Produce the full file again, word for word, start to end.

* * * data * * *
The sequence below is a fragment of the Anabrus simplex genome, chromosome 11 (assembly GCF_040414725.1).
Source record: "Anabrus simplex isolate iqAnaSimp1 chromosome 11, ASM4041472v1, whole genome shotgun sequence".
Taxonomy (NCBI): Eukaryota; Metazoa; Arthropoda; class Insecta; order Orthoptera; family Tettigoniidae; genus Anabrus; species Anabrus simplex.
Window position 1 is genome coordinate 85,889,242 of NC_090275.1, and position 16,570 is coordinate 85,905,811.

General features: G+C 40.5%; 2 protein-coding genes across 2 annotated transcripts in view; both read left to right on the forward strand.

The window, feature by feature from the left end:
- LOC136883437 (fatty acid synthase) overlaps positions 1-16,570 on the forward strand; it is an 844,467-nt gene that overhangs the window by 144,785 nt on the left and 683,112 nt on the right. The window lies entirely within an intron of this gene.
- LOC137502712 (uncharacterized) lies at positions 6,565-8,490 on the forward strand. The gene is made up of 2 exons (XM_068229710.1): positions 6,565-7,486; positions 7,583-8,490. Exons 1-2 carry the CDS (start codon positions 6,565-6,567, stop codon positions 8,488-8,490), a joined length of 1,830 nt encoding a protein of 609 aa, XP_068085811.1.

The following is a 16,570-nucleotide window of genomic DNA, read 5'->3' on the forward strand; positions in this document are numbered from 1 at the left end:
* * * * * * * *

The sequence below is a fragment of the Anabrus simplex genome, chromosome 11 (assembly GCF_040414725.1).
Source record: "Anabrus simplex isolate iqAnaSimp1 chromosome 11, ASM4041472v1, whole genome shotgun sequence".
Taxonomy (NCBI): Eukaryota; Metazoa; Arthropoda; class Insecta; order Orthoptera; family Tettigoniidae; genus Anabrus; species Anabrus simplex.
Window position 1 is genome coordinate 85,889,242 of NC_090275.1, and position 16,570 is coordinate 85,905,811.

General features: G+C 40.5%; 2 protein-coding genes across 2 annotated transcripts in view; both read left to right on the forward strand.

The window, feature by feature from the left end:
- LOC136883437 (fatty acid synthase) overlaps positions 1-16,570 on the forward strand; it is an 844,467-nt gene that overhangs the window by 144,785 nt on the left and 683,112 nt on the right. The window lies entirely within an intron of this gene.
- LOC137502712 (uncharacterized) lies at positions 6,565-8,490 on the forward strand. The gene is made up of 2 exons (XM_068229710.1): positions 6,565-7,486; positions 7,583-8,490. Exons 1-2 carry the CDS (start codon positions 6,565-6,567, stop codon positions 8,488-8,490), a joined length of 1,830 nt encoding a protein of 609 aa, XP_068085811.1.

The following is a 16,570-nucleotide window of genomic DNA, read 5'->3' on the forward strand; positions in this document are numbered from 1 at the left end: